The brown crab is the heaviest Irish crab and easily identified by a characteristic ‘pie-crust’ edge to the carapace. They are found in waters down to 100m. Brown crabs are highly fecund and spawn mainly in the winter months. They can grow up to about 25cm carapace width, with the larger specimens inhabiting deeper water. The crab is encased in a hard, rigid shell, which, like other crustaceans, has to be shed at intervals to permit growth. Moulting takes place at frequent intervals during the first years of a crab’s life, but only every two years after it is grown and this is mirrored by a slowing of growth rate. Juvenile crabs settle in the intertidal zone and remain in these habitats for 3 years, until they reach 6-7cm carapace width, at which time they migrate to subtidal habitats. Edible crabs can live for up to 100 years but the average is around 25-30 years, and sexual maturity is reached after approximately 10 years.
Brown crab is widely distributed in coastal waters of the Mediterranean, Atlantic, English Channel and North Sea. ICES have separated the crab population into stock management units (SMUs) and although no advice is offered, estimations of the stock are made. In the southern North Sea SMU landings per unit effort (LPUE) have been declining since 2003, suggesting a reduction in the edible crab stock in this area. Management measures for stocks may be at the EU / national or regional / local level, e.g. in coastal waters out to 6 miles, potting is regulated by a number of Sea Fishery Committees’ (SFC) byelaws. In this region there is protection of berried females and soft-shelled crabs, a ban on using edible crabs as bait, a ban on the landing of claws and gear restrictions.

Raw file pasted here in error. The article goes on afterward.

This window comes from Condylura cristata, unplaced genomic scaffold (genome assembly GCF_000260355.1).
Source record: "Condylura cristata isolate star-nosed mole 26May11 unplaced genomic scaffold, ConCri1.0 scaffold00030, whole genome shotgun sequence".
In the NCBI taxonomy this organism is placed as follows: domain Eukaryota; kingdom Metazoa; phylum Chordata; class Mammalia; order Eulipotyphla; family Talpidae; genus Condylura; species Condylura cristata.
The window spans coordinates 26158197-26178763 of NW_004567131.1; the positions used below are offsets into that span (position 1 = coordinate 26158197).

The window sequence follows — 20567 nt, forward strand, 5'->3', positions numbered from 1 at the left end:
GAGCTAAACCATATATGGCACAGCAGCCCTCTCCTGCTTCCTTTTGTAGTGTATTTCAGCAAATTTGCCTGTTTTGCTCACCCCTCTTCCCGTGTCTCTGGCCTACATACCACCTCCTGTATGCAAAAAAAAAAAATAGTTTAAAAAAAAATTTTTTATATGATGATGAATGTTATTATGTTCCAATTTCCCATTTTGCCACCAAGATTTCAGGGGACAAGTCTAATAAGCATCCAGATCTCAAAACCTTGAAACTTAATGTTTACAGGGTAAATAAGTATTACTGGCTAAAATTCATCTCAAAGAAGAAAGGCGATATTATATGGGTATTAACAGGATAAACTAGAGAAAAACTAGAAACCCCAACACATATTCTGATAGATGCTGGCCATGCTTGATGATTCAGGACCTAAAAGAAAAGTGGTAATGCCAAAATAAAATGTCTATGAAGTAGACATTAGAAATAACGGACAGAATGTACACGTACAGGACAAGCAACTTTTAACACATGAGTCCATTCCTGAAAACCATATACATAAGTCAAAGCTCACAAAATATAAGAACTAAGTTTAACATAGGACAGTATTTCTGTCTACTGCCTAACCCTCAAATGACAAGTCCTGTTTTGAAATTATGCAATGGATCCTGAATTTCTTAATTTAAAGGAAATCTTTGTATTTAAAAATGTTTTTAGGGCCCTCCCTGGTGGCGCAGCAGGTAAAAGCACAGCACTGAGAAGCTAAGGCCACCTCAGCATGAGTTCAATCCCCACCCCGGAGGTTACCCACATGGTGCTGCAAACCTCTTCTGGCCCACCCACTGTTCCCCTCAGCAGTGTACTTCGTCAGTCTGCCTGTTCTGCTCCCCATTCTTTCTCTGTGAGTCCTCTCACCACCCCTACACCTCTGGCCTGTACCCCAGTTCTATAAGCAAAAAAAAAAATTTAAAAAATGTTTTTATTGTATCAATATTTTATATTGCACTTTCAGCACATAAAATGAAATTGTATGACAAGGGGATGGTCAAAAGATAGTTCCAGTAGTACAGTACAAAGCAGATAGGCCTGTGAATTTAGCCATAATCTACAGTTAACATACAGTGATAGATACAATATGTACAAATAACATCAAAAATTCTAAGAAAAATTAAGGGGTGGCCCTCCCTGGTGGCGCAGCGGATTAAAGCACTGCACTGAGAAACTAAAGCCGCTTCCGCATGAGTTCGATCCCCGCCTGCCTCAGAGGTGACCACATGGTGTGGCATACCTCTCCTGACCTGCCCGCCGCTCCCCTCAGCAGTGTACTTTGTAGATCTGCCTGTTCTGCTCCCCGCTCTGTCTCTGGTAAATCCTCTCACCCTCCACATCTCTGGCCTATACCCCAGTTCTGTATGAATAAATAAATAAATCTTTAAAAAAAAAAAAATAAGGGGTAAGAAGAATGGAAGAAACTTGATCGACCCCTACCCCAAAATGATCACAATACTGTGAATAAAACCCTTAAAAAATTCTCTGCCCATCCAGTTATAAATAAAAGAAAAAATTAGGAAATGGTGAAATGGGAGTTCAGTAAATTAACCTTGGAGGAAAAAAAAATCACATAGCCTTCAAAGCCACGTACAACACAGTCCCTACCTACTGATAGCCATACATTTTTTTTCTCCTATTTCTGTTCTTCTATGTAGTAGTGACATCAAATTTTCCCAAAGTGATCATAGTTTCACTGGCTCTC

Pots are a highly selective method of fishing. Undersized animals can be returned to the sea alive. However many pots in use now, known as parlour pots, combined with mechanical hauling and increasing numbers of pots, have contributed to the potential unsustainability of the fishery in many areas. The legal minimum landing size for brown crab in European waters ranges from 14cm (north of 56 degrees North) to 11.5cm (Eastern Sea Fisheries District) depending on area of capture. Turtles may, but rarely, become entangled in ropes used to buoy pots.